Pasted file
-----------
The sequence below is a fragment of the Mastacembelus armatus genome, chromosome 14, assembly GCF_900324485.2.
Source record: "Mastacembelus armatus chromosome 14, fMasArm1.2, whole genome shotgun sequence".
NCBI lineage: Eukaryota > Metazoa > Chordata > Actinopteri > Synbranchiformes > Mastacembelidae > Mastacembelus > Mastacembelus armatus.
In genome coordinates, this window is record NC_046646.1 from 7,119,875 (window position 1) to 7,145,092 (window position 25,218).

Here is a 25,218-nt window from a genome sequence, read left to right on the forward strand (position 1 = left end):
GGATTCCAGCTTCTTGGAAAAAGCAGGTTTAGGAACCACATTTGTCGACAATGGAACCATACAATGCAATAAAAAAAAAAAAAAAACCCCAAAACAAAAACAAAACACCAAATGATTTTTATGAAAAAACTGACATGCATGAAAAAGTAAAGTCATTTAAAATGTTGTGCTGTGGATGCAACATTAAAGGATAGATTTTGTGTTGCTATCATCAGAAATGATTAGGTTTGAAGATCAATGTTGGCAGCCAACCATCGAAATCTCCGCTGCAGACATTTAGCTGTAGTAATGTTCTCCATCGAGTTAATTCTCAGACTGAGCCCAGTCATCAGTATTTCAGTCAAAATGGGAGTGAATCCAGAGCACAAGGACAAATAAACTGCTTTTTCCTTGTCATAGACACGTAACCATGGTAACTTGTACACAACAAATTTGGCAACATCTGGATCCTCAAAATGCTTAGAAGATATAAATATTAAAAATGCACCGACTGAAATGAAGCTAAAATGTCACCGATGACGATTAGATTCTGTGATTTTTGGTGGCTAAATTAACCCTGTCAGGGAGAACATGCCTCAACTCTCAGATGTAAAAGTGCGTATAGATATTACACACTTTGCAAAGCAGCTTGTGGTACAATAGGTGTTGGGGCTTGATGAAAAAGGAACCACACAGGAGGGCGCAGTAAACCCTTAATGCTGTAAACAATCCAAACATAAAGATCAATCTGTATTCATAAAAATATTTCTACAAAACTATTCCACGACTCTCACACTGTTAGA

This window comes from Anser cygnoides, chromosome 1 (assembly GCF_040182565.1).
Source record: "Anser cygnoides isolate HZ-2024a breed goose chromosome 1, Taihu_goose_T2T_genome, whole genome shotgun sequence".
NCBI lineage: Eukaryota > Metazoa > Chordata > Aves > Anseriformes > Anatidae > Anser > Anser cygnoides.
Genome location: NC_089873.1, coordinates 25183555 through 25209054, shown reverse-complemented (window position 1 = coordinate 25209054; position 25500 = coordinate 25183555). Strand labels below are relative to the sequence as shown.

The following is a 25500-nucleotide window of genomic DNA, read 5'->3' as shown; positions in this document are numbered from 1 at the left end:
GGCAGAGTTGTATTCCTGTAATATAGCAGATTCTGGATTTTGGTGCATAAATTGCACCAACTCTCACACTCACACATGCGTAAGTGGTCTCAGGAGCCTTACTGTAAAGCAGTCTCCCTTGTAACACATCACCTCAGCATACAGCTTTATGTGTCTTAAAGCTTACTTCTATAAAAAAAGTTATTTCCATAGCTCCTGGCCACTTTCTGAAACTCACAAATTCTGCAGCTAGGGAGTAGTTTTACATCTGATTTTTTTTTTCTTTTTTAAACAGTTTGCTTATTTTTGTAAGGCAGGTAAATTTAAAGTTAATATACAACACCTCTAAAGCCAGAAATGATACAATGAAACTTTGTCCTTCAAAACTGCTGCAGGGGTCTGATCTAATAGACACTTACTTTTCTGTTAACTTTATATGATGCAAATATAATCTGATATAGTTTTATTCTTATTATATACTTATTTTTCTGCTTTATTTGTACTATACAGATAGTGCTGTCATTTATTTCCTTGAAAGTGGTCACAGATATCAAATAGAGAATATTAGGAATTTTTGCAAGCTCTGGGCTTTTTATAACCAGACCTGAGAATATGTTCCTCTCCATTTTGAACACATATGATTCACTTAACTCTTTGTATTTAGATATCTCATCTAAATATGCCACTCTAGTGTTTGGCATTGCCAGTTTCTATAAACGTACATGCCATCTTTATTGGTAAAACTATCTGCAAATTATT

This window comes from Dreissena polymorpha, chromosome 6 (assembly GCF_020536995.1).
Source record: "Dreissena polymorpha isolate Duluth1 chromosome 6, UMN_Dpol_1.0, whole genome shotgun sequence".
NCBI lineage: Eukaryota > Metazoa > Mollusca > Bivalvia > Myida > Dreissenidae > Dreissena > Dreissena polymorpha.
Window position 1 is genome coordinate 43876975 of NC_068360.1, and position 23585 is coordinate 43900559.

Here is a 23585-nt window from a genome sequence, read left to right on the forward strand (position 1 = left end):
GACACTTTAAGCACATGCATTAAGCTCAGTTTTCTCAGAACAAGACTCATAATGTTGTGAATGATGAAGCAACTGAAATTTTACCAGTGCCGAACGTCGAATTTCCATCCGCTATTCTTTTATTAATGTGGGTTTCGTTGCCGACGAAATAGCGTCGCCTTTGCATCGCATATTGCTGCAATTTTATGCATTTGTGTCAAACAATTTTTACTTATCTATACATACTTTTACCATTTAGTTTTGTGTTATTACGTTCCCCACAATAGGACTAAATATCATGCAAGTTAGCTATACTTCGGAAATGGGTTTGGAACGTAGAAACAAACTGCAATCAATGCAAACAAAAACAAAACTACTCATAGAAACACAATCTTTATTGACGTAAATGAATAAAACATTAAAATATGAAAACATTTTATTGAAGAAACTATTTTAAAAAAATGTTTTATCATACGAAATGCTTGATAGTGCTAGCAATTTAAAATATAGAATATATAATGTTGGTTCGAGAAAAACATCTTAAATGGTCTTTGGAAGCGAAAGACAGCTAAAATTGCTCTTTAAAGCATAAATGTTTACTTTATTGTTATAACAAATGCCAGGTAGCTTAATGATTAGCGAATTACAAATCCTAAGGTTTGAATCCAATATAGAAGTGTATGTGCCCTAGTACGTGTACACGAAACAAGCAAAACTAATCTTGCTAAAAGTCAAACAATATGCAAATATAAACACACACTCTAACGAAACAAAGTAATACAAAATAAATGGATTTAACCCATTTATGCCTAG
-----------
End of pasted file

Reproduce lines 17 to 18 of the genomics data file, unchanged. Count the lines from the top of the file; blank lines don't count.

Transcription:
Here is a 23585-nt window from a genome sequence, read left to right on the forward strand (position 1 = left end):
GACACTTTAAGCACATGCATTAAGCTCAGTTTTCTCAGAACAAGACTCATAATGTTGTGAATGATGAAGCAACTGAAATTTTACCAGTGCCGAACGTCGAATTTCCATCCGCTATTCTTTTATTAATGTGGGTTTCGTTGCCGACGAAATAGCGTCGCCTTTGCATCGCATATTGCTGCAATTTTATGCATTTGTGTCAAACAATTTTTACTTATCTATACATACTTTTACCATTTAGTTTTGTGTTATTACGTTCCCCACAATAGGACTAAATATCATGCAAGTTAGCTATACTTCGGAAATGGGTTTGGAACGTAGAAACAAACTGCAATCAATGCAAACAAAAACAAAACTACTCATAGAAACACAATCTTTATTGACGTAAATGAATAAAACATTAAAATATGAAAACATTTTATTGAAGAAACTATTTTAAAAAAATGTTTTATCATACGAAATGCTTGATAGTGCTAGCAATTTAAAATATAGAATATATAATGTTGGTTCGAGAAAAACATCTTAAATGGTCTTTGGAAGCGAAAGACAGCTAAAATTGCTCTTTAAAGCATAAATGTTTACTTTATTGTTATAACAAATGCCAGGTAGCTTAATGATTAGCGAATTACAAATCCTAAGGTTTGAATCCAATATAGAAGTGTATGTGCCCTAGTACGTGTACACGAAACAAGCAAAACTAATCTTGCTAAAAGTCAAACAATATGCAAATATAAACACACACTCTAACGAAACAAAGTAATACAAAATAAATGGATTTAACCCATTTATGCCTAG